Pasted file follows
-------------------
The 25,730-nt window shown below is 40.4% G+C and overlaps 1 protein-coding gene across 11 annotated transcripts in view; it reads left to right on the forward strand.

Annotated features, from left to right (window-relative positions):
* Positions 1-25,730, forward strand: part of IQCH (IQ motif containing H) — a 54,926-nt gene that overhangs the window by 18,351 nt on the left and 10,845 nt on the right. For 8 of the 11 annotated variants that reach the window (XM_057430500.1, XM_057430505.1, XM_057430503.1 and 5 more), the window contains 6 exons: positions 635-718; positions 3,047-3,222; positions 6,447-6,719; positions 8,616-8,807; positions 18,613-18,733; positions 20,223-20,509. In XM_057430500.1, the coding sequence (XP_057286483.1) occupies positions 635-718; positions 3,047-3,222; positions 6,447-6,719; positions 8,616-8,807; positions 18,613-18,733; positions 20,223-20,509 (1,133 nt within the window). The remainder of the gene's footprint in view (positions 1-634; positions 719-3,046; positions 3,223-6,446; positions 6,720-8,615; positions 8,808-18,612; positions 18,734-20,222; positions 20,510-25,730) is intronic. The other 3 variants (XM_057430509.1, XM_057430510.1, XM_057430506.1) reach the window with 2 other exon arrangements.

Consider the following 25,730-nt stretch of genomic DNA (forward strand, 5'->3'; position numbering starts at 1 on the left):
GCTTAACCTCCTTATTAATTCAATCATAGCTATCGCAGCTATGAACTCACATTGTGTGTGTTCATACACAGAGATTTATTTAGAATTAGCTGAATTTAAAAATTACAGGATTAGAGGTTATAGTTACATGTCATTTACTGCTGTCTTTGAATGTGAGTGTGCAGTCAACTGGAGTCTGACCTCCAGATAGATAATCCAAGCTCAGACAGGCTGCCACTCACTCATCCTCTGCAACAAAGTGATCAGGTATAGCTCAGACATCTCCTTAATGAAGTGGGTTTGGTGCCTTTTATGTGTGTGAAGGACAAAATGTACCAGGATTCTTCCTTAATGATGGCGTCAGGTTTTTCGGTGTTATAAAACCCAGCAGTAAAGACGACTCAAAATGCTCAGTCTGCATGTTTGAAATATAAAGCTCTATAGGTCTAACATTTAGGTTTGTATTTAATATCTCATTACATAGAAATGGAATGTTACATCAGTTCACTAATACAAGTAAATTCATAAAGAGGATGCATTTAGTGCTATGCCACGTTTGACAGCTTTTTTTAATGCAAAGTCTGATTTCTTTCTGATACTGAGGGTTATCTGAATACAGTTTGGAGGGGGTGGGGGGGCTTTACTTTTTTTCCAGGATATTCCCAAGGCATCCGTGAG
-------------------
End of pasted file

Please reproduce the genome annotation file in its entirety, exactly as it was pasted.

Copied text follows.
The 25,730-nt window shown below is 40.4% G+C and overlaps 1 protein-coding gene across 11 annotated transcripts in view; it reads left to right on the forward strand.

Annotated features, from left to right (window-relative positions):
* Positions 1-25,730, forward strand: part of IQCH (IQ motif containing H) — a 54,926-nt gene that overhangs the window by 18,351 nt on the left and 10,845 nt on the right. For 8 of the 11 annotated variants that reach the window (XM_057430500.1, XM_057430505.1, XM_057430503.1 and 5 more), the window contains 6 exons: positions 635-718; positions 3,047-3,222; positions 6,447-6,719; positions 8,616-8,807; positions 18,613-18,733; positions 20,223-20,509. In XM_057430500.1, the coding sequence (XP_057286483.1) occupies positions 635-718; positions 3,047-3,222; positions 6,447-6,719; positions 8,616-8,807; positions 18,613-18,733; positions 20,223-20,509 (1,133 nt within the window). The remainder of the gene's footprint in view (positions 1-634; positions 719-3,046; positions 3,223-6,446; positions 6,720-8,615; positions 8,808-18,612; positions 18,734-20,222; positions 20,510-25,730) is intronic. The other 3 variants (XM_057430509.1, XM_057430510.1, XM_057430506.1) reach the window with 2 other exon arrangements.

Consider the following 25,730-nt stretch of genomic DNA (forward strand, 5'->3'; position numbering starts at 1 on the left):
GCTTAACCTCCTTATTAATTCAATCATAGCTATCGCAGCTATGAACTCACATTGTGTGTGTTCATACACAGAGATTTATTTAGAATTAGCTGAATTTAAAAATTACAGGATTAGAGGTTATAGTTACATGTCATTTACTGCTGTCTTTGAATGTGAGTGTGCAGTCAACTGGAGTCTGACCTCCAGATAGATAATCCAAGCTCAGACAGGCTGCCACTCACTCATCCTCTGCAACAAAGTGATCAGGTATAGCTCAGACATCTCCTTAATGAAGTGGGTTTGGTGCCTTTTATGTGTGTGAAGGACAAAATGTACCAGGATTCTTCCTTAATGATGGCGTCAGGTTTTTCGGTGTTATAAAACCCAGCAGTAAAGACGACTCAAAATGCTCAGTCTGCATGTTTGAAATATAAAGCTCTATAGGTCTAACATTTAGGTTTGTATTTAATATCTCATTACATAGAAATGGAATGTTACATCAGTTCACTAATACAAGTAAATTCATAAAGAGGATGCATTTAGTGCTATGCCACGTTTGACAGCTTTTTTTAATGCAAAGTCTGATTTCTTTCTGATACTGAGGGTTATCTGAATACAGTTTGGAGGGGGTGGGGGGGCTTTACTTTTTTTCCAGGATATTCCCAAGGCATCCGTGAG